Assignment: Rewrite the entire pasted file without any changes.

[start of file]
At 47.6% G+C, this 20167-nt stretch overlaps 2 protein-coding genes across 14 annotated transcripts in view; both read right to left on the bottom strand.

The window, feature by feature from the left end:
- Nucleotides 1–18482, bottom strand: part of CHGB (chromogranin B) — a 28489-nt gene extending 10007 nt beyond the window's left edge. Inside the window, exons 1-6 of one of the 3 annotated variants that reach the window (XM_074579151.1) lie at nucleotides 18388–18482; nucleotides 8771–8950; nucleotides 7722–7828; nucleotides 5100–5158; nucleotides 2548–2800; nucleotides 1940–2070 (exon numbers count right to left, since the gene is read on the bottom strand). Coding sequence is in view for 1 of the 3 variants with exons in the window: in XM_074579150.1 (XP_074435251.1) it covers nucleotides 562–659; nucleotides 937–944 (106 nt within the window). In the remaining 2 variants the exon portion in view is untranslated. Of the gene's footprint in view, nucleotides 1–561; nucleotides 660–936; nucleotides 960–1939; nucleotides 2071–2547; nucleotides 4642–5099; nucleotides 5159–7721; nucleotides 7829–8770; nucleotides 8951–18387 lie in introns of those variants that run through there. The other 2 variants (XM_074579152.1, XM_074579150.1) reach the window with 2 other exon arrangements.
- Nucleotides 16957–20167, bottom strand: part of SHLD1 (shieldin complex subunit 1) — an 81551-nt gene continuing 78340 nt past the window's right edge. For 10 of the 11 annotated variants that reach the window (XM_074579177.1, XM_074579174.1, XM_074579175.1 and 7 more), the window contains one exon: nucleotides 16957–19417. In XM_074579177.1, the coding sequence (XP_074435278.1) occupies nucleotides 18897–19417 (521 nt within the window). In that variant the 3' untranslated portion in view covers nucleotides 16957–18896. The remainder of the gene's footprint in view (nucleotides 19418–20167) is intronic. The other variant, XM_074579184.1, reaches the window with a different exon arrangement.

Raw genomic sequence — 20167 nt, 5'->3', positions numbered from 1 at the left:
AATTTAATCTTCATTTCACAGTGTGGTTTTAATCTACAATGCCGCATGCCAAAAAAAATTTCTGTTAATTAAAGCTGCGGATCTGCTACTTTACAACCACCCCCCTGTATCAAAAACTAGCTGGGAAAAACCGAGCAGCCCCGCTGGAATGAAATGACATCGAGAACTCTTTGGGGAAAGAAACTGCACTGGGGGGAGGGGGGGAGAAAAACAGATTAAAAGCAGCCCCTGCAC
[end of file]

At 47.6% G+C, this 20167-nt stretch overlaps 2 protein-coding genes across 14 annotated transcripts in view; both read right to left on the bottom strand.

The window, feature by feature from the left end:
- Nucleotides 1–18482, bottom strand: part of CHGB (chromogranin B) — a 28489-nt gene extending 10007 nt beyond the window's left edge. Inside the window, exons 1-6 of one of the 3 annotated variants that reach the window (XM_074579151.1) lie at nucleotides 18388–18482; nucleotides 8771–8950; nucleotides 7722–7828; nucleotides 5100–5158; nucleotides 2548–2800; nucleotides 1940–2070 (exon numbers count right to left, since the gene is read on the bottom strand). Coding sequence is in view for 1 of the 3 variants with exons in the window: in XM_074579150.1 (XP_074435251.1) it covers nucleotides 562–659; nucleotides 937–944 (106 nt within the window). In the remaining 2 variants the exon portion in view is untranslated. Of the gene's footprint in view, nucleotides 1–561; nucleotides 660–936; nucleotides 960–1939; nucleotides 2071–2547; nucleotides 4642–5099; nucleotides 5159–7721; nucleotides 7829–8770; nucleotides 8951–18387 lie in introns of those variants that run through there. The other 2 variants (XM_074579152.1, XM_074579150.1) reach the window with 2 other exon arrangements.
- Nucleotides 16957–20167, bottom strand: part of SHLD1 (shieldin complex subunit 1) — an 81551-nt gene continuing 78340 nt past the window's right edge. For 10 of the 11 annotated variants that reach the window (XM_074579177.1, XM_074579174.1, XM_074579175.1 and 7 more), the window contains one exon: nucleotides 16957–19417. In XM_074579177.1, the coding sequence (XP_074435278.1) occupies nucleotides 18897–19417 (521 nt within the window). In that variant the 3' untranslated portion in view covers nucleotides 16957–18896. The remainder of the gene's footprint in view (nucleotides 19418–20167) is intronic. The other variant, XM_074579184.1, reaches the window with a different exon arrangement.

Raw genomic sequence — 20167 nt, 5'->3', positions numbered from 1 at the left:
AATTTAATCTTCATTTCACAGTGTGGTTTTAATCTACAATGCCGCATGCCAAAAAAAATTTCTGTTAATTAAAGCTGCGGATCTGCTACTTTACAACCACCCCCCTGTATCAAAAACTAGCTGGGAAAAACCGAGCAGCCCCGCTGGAATGAAATGACATCGAGAACTCTTTGGGGAAAGAAACTGCACTGGGGGGAGGGGGGGAGAAAAACAGATTAAAAGCAGCCCCTGCAC